Lincoln Parks and Recreation Nature Day Camps are designed to inspire curiosity and build understanding of others and their surroundings. Camps at the Pioneers Park Nature Center for ages 3-completed ninth grade: Navigators Camp (grades 6-9), outdoor learning and leadership building; Explorers Camp (grades K-6), hikes, creek exploration, pond investigations, archery, fishing, and arts; Discovery Camp (ages 3-6), half-day camp to learn about and explore the world around them. Cost: $99-$199/week. Info: lincoln.ne.gov (search: Nature Camps) or 402-441-7895.

Nebraska 4-H Camps, Halsey. Leaders in Training sessions, May 31–June 3 for ages 14-18, $280; “Eat. Sleep. Camp. Repeat” overnight camp for ages 8-14, May 31–June 3, $420; “Summer Fun Extreme!” overnight camp for ages 8-14, June 5-9, $480; “Innovation Nation” overnight camp for ages 8-14, June 12-16, $480; “Horses & High Ropes,” for ages 14-16, June 19-22, $490; “Kravin’ Waves,” overnight camp for ages 8-14, June 26-30, $490; “Wacky & Crafty” overnight camp for ages 8-14, July 5-8, $420; “Thrills, Chills & Adventure” overnight camp for ages 8-16, July 10-14, $480; “Gettin’ Messy” overnight camp for ages 8-14, July 17-21, $480; “Summer Throwback Challenge” for ages 8-14, July 24-28, $480; “Let’s Get Rowdy & Rabble,” July 31-Aug. 4 for ages 8-14, $480; “End of Summer Bash,” Aug. 7-10 for ages 8-14, $420. Info: alarson20@unl.edu or 402-472-9008.

Prairie Hill Learning Center, 17705 S. 12th, Roca. “From Earth to the Stars!” camps, ages 6-13, 9 a.m.-3:30 p.m. weekdays from June 8-July 29 (extended care and half-day options available). Themes: Music variety, animal encounters, Mars camp, forest adventures, indigenous wisdom, nature art. Daily pony riding, gardening and adventures in nature. Tuition: $220 for one-week sessions. Info: prairiehill.com or campdirector@prairiehill.com.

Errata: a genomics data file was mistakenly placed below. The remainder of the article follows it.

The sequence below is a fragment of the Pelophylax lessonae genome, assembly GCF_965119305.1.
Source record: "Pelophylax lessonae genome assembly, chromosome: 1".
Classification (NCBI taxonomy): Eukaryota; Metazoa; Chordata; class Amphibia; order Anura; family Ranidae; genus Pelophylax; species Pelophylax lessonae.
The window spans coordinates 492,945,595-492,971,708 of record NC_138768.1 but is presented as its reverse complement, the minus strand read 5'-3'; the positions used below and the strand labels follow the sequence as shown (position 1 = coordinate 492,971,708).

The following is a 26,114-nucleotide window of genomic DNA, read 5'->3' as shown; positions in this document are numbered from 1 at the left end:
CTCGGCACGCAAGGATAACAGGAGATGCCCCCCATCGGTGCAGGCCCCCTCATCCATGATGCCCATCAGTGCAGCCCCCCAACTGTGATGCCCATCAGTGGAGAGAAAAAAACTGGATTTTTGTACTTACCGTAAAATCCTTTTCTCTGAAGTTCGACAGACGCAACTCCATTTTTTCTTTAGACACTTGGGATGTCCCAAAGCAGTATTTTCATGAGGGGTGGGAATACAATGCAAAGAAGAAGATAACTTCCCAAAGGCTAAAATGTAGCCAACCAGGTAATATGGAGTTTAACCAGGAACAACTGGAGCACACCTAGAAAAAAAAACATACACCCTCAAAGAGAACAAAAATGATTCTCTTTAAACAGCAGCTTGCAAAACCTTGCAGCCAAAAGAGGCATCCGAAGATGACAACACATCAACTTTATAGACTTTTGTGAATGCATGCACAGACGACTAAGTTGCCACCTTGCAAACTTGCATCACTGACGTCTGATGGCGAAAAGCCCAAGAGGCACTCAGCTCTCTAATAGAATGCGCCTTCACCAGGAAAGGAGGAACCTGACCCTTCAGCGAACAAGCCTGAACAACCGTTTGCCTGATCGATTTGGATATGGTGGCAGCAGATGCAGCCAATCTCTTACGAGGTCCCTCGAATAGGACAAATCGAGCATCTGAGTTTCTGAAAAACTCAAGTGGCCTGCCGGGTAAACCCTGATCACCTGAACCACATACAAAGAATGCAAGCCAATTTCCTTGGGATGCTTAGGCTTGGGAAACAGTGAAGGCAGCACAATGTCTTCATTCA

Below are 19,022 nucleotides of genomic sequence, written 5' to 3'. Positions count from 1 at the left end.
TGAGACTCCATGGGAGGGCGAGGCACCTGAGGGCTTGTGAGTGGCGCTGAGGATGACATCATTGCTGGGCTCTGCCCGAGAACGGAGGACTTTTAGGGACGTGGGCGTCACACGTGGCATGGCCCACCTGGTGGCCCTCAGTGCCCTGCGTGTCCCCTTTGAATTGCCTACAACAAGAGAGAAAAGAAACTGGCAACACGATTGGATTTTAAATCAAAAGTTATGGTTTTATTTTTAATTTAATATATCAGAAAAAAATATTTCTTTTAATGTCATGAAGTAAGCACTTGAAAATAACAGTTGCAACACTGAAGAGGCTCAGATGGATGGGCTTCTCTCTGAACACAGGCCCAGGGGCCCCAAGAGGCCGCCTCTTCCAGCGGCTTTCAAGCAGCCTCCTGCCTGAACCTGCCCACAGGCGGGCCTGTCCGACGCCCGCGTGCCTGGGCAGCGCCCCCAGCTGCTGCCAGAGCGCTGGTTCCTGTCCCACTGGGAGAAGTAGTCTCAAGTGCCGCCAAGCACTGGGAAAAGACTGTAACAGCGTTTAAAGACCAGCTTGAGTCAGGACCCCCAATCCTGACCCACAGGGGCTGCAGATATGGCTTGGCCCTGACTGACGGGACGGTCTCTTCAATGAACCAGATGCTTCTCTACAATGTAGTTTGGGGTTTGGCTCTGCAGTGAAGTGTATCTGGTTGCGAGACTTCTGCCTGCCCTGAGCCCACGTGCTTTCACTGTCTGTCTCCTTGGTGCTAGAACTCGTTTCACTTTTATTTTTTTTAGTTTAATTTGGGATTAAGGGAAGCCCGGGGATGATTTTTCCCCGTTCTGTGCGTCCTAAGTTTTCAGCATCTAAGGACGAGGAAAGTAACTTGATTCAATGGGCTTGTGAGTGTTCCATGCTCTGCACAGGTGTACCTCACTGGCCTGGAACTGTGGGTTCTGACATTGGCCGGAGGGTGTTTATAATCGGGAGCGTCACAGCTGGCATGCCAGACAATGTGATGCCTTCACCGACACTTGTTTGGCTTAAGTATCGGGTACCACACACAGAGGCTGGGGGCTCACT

YMCA Camp Kitaki, overnight camp for ages 7-17. One-week sessions June 5-Aug. 13. Variety of programs offering outdoor activities, swimming, horseback riding, team-building, leadership skills, crafts and games. Tiered prices. Info: 402-434-9222 or ymcacampkitaki.org.


Competitive Edge Sports Day Camps, 2350 Judson St., Suite 3. Youth Wrestling Day Camp for grades K-8, May 31-June 3 and June 27-July 1. Summer Takedown Day Camp for grades 2-12, June 6-10 and July 11-15. State Champs Training Camp for high school wrestlers, June 13-24. Info: 402-858-3023.

Lincoln City Golf, Ager Jr. Memorial Golf Course, 3761 Normal Blvd., offers camps and golf leagues for ages 4-18. Camps designed to give young golfers the skills to move their game forward in a fun and engaging atmosphere. No prior experience or golf clubs needed. Most camps include a group lesson, Kids on Course membership and T-shirt. (FORE membership card covers golf at any city course for $4.) Fees: $40-$110. Info: lincolncitygolf.org/academy or 402-441-8963.

Lincoln Parks and Recreation offers opportunities for children, youth and adults including summer-long day camps, nature camps, adaptive recreation and leadership programs.